WHO'S NOTHoyer looked a little Ryan Mallett-ish today in that he took forever to get rid of the ball. He also has a tendency not to get rid of the ball at all sometimes, instead tucking it down and running when he's run out of options. He has to lead Patriots quarterbacks in rushing yardage during 7-on-7s, but that's probably not what the coaches are looking for.
Brady misfired a bunch today. Look for a story coming on that later.
Poor Silvestro. He's having some issues with the switch to tight end. Belichick said the move from defensive end to tight end means Silvestro "doesn't have to report on every offensive play." The offensive plays on which he reported today largely went incomplete. The quarterbacks were looking for him often, seemingly trying to get him in some sort of rhythm, but most passes ended up rolling around on the turf.
The following guys did not practice: Tony Fiammetta,Tracy White, Nick McDonald, Jake Bequette, Matt Kopa, Logan Mankins, Jamey Richard, Sebastian Vollmer, Brandon Lloyd, Jeremy Ebert, Visanthe Shiancoe, Daniel Fells, Jake Ballard, Myron Pryor, Jonathan Fanene. Spencer Larsen also missed practice for the first time this camp. And no, Brian Waters had still not reported.
Early exits: Deion Branch jogged off the field at 3:08; Jabar Gaffney left with a bit of a limp at 3:15.
WHAT WE SAWAfter Dan Connolly's absence gave him some reps with the 1s Wednesday night, Donald Thomas was back with the 2s today.
Robert Gallery worked with the first offensive line group along with Connolly, Nate Solder, Dan Koppen and Marcus Cannon.
Brandon Spikes wasn't wearing the brace that made an appearance during Wednesday night's session after the fracas that started when Solder knocked him to the ground.
Ryan Mallett -- who's known for having a big arm but hasn't shown it off a whole bunch this camp -- showed nice touch on a wheel route to Vereen.
Steve Gregory had almost as good a day as Wilson. Aside from picking off Brady, he broke up two consecutive long passes that might have gone for scores had he not been in position.
WHAT THEY SAID"He can raise his voice from time to time. But we really listen to him so he hasn't had to flip out that much yet." -- Donald Thomas on offensive line coach Dante Scarnecchia's demeanor during camp.

Former Patriot Mike Vrabel named head coach of the Tennessee Titans


Former Patriot Mike Vrabel named head coach of the Tennessee Titans

The Titans job was rumored to be the first pick of Josh McDaniels, but as details have come to light, that is not the case.

The Tennessee Titans have agreed to hire former Patriots linebacker Mike Vrabel as their Head Coach tonight.

The team publicly announced the hire tonight across all of their social media platforms.

Vrabel won the Super Bowl with the Patriots three times in the early years of the New England dynasty. 

Despite having limited experience as a coach, he has attracted much attention in this past offseason for openings across the NFL. He has just one season's experience as a coordinator. 

Vrabel steps in to fill the role of Mike Mularkey, who was fired just one night after many believed he was receiving an extension. Despite the rumor of the extension, Mularkey and the Titans agreed to part ways just one day later.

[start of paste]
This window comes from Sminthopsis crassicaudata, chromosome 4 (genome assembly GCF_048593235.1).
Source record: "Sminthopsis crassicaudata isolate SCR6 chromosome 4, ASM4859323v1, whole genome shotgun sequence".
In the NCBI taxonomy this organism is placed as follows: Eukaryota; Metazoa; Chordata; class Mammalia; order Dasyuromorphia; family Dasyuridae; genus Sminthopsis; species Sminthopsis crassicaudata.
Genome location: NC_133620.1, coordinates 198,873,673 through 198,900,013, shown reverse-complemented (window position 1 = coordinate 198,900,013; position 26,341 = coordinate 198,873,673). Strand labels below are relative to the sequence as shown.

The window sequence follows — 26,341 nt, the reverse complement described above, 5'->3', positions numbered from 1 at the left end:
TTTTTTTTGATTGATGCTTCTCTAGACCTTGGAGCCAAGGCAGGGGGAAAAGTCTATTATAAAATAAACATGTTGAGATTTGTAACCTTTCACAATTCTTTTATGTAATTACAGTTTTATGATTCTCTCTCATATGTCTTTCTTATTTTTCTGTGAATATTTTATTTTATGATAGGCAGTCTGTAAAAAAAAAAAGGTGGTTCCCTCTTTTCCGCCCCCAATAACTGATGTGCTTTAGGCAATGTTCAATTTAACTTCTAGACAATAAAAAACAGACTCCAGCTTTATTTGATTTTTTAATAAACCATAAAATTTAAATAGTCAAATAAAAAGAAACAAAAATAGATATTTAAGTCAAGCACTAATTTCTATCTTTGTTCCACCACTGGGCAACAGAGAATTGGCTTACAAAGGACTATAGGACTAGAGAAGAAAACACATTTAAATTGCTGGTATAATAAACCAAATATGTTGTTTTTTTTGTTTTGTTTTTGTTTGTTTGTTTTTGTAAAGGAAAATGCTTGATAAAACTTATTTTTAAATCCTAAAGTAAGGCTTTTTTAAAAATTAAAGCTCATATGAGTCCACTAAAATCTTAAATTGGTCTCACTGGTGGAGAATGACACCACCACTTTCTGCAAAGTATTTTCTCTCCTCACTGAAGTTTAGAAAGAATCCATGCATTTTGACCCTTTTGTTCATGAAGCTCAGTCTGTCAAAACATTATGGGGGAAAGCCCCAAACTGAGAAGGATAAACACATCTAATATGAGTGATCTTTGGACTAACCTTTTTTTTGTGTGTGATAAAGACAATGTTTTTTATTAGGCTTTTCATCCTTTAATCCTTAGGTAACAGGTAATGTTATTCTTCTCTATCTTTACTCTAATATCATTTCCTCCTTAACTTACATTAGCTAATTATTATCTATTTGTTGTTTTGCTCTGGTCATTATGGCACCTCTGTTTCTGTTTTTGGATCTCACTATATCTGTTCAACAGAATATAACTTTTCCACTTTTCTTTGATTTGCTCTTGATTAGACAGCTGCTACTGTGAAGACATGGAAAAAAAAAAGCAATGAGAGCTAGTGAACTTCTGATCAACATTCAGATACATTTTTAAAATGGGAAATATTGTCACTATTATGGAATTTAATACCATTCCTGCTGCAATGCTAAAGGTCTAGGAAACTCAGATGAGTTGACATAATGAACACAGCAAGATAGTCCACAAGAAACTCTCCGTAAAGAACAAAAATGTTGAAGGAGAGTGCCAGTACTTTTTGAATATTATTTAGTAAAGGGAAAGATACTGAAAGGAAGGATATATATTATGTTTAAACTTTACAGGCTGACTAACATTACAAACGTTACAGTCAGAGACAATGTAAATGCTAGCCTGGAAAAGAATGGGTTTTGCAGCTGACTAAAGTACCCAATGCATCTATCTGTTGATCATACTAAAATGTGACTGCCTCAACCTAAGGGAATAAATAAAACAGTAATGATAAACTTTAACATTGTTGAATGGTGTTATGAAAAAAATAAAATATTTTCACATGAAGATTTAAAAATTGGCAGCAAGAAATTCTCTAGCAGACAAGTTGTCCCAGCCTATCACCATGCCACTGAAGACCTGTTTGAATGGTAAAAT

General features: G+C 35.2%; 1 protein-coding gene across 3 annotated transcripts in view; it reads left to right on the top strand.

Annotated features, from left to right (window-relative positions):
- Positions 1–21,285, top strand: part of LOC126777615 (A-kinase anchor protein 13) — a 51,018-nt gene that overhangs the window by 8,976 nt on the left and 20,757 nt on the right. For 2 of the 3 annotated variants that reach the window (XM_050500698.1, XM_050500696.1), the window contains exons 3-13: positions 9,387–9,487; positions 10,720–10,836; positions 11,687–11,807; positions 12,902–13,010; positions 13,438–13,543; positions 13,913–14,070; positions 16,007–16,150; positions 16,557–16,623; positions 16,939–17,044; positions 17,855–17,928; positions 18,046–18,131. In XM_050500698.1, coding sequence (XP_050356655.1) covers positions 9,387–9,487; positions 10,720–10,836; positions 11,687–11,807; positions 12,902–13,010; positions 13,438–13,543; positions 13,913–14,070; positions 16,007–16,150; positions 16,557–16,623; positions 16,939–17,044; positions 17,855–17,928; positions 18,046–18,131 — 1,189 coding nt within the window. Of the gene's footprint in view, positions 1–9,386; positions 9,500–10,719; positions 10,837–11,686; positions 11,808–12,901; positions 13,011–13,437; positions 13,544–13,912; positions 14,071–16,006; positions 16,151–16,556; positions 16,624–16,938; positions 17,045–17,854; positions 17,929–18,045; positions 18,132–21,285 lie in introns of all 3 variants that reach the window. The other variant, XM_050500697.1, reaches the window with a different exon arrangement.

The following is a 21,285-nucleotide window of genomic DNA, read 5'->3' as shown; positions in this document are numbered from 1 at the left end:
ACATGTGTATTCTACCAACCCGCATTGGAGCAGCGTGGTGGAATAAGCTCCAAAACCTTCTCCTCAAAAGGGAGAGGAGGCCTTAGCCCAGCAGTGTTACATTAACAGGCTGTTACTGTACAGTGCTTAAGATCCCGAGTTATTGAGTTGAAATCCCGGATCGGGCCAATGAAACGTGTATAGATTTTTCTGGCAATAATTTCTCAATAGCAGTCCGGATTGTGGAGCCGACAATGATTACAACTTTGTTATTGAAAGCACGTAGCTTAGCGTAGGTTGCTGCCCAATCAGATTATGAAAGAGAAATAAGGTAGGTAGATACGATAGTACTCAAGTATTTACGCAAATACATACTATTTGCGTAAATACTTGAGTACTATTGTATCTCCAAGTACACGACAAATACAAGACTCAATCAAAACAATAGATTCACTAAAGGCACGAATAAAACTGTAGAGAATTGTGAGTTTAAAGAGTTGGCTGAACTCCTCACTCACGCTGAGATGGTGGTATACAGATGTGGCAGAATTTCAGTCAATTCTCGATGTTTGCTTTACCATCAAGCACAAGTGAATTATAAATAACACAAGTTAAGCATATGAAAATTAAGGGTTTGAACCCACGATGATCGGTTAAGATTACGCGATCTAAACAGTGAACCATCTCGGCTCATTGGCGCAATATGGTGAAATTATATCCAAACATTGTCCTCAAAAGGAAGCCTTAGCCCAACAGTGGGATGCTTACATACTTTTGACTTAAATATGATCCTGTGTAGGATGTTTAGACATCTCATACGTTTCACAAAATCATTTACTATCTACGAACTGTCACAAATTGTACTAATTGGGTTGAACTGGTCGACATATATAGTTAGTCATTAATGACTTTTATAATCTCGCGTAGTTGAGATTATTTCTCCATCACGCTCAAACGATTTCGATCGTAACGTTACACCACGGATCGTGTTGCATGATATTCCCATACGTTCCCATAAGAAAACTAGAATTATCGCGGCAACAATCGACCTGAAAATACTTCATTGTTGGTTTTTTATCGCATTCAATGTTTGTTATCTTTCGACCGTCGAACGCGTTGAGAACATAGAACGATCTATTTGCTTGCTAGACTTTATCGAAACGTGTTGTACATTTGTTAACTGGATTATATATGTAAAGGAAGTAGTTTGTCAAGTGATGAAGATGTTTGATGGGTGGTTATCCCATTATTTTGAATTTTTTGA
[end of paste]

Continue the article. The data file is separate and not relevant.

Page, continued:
Who will be Patriots unsung hero Sunday?


Who will be Patriots unsung hero Sunday?

FOXBORO -- We've hit on Tom Brady's hand. Over and over. And over again. We've also dissected just how good this Jaguars defense really is, and how Rob Gronkowski might be able to exploit it

But what about the games within the game? What about the so-called bit players who could make a significant impact in the AFC Championship Game? 

It seems to happen every year in the biggest games. No one predicted James White would put together an MVP-level performance in Super Bowl LI. No one saw Malcolm Butler coming - least of all Russell Wilson - in Super Bowl XLIX. And who would have guessed that Marquis Flowers, Adam Butler and Deatrich Wise would've had key roles in helping the Patriots dominate the Divisional Round against the Titans?

Let's try to get out ahead of those storylines before the Jaguars and Patriots meet at Gillette Stadium on Sunday afternoon. Here are five of our under-the-radar keys to the game: 

1) James Develin's incorporation into the game plan could seemingly pop up out of nowhere like a neck roll.
But if you've been following along this week, you know that it would be a good idea for the Patriots try to throw out of formations that employ their fullback. If Josh McDaniels figures out a way to keep Jacksonville's base defense on the field, that should give Brady all kinds of room to throw. That means getting Develin onto the field with Dion Lewis. It could also mean having Dwayne Allen (or Jacob Hollister) on the field with Rob Gronkowski. Two-back sets and two-tight end sets should have the same effect: The Jaguars will respond by leaving an extra linebacker and an extra defensive tackle on the field. (In all likelihood, run-stuffing linebacker Paul Posluszny would remain, as would defensive tackle Marcel Dareus. In sub situations, those players are more likely to come off, bringing nickel corner Aaron Colvin and pass-rusher Dante Fowler on.) That bigger stop-the-run grouping makes the Jaguars slower. When they're slower, they're less-equipped to defend the pass. Per Warren Sharp of Sharp Football Analysis, the Jaguars allowed a quarterback rating of 99 and an average of 9.6 yards per attempt against offensive groupings with two backs, two tight ends, or both. Against three-receiver sets, they're much more effective, allowing a rating of 73 and an average-yards-per-attempt of just 4.9. One issue with Develin's usage could be - wait for it - Brady's hand. If it's clear Brady can't take snaps from under center, then the Patriots will either simply have to huddle up with Develin in the mix and align in some sort of spread look when they break, which they've done in the past. Or they could concede the threat of running behind Develin is non-existent if Brady can't get under center, and then you may simply see more two-tight end looks. Using tempo with this bigger personnel could also be wise. If the Patriots get defenders on the field they want to throw against, they could prevent the Jags from subbing by hurrying to the line of scrimmage.